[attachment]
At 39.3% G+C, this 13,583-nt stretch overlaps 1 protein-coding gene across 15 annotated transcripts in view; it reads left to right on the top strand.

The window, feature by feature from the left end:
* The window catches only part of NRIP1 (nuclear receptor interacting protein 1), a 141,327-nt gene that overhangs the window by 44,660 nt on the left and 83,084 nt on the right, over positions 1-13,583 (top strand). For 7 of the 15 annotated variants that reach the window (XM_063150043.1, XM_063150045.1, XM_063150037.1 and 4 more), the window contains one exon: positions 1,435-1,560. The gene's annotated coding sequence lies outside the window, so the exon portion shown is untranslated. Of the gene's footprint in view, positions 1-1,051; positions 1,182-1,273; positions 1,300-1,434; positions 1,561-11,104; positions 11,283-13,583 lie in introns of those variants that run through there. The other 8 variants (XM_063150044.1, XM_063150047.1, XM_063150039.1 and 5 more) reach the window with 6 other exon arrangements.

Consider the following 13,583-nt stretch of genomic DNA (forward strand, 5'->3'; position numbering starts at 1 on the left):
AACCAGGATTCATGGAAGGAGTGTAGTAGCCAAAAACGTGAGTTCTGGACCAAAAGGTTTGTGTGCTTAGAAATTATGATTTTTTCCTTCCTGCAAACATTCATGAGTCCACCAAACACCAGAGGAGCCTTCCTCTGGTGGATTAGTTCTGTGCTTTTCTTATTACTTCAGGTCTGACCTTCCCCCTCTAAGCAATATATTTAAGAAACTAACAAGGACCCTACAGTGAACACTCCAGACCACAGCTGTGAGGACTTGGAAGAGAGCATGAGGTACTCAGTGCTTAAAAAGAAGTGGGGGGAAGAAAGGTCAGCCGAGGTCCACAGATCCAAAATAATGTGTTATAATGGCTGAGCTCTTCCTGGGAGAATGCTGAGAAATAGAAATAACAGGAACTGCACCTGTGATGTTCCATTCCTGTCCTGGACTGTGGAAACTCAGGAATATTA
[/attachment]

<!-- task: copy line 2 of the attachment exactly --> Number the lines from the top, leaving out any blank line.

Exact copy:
The window, feature by feature from the left end: